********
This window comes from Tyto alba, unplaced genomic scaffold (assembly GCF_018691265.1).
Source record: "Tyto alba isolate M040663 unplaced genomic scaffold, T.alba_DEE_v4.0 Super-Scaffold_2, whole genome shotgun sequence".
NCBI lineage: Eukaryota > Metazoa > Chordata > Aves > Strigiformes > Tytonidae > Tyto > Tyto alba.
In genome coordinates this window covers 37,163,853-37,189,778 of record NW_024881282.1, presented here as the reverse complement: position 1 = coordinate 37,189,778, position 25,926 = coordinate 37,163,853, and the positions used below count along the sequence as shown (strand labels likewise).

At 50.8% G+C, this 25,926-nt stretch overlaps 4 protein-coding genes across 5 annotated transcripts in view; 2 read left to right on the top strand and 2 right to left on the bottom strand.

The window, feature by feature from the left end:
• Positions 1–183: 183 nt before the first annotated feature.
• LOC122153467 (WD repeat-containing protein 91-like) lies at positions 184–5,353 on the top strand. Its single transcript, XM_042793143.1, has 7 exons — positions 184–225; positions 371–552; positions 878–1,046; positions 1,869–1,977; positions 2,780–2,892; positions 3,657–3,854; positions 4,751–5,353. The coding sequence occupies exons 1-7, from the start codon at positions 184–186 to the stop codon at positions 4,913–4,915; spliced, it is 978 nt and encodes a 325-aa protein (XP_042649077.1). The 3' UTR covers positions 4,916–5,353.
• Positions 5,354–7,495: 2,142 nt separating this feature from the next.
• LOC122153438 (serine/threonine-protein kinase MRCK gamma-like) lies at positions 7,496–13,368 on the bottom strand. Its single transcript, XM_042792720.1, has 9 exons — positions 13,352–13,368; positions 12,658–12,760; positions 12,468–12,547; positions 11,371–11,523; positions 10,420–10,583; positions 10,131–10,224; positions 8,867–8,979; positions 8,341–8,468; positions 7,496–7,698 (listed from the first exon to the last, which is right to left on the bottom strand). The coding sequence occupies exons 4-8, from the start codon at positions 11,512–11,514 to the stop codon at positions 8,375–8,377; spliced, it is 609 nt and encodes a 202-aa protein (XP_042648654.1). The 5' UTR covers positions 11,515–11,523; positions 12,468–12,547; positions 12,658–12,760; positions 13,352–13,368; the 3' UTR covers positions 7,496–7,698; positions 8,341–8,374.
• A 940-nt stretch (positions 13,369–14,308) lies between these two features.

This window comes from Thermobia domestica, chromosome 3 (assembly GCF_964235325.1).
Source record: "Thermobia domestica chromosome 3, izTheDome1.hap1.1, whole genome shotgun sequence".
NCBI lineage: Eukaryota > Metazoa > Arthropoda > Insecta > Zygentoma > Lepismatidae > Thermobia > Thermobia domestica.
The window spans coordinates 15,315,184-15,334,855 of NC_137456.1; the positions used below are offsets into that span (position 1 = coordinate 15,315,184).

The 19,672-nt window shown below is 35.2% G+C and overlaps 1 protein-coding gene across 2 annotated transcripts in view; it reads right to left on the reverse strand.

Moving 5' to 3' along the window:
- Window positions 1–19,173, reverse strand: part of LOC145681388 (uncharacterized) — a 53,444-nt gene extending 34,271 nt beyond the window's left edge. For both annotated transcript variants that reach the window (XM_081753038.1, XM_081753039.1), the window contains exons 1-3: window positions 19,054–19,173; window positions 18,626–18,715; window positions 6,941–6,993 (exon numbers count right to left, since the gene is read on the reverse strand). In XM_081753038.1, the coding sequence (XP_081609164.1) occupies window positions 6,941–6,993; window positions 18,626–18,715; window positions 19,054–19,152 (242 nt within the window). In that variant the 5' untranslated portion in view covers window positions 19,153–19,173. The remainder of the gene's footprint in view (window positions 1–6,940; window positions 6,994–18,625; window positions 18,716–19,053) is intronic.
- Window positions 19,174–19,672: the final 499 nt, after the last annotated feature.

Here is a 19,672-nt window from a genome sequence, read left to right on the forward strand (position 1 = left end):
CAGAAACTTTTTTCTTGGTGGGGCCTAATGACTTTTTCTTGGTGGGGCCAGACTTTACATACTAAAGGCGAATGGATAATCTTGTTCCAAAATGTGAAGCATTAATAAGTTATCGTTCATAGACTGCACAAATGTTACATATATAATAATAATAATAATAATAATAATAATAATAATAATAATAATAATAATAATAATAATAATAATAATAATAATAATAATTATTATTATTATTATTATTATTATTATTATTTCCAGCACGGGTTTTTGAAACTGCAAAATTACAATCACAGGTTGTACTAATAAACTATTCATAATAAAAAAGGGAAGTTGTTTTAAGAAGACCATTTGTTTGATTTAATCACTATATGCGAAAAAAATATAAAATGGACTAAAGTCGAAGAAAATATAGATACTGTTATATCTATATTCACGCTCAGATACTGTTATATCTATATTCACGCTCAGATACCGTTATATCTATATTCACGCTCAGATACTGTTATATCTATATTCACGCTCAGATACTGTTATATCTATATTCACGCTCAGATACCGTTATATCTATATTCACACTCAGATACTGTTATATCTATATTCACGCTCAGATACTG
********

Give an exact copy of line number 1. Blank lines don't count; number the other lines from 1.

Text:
This window comes from Tyto alba, unplaced genomic scaffold (assembly GCF_018691265.1).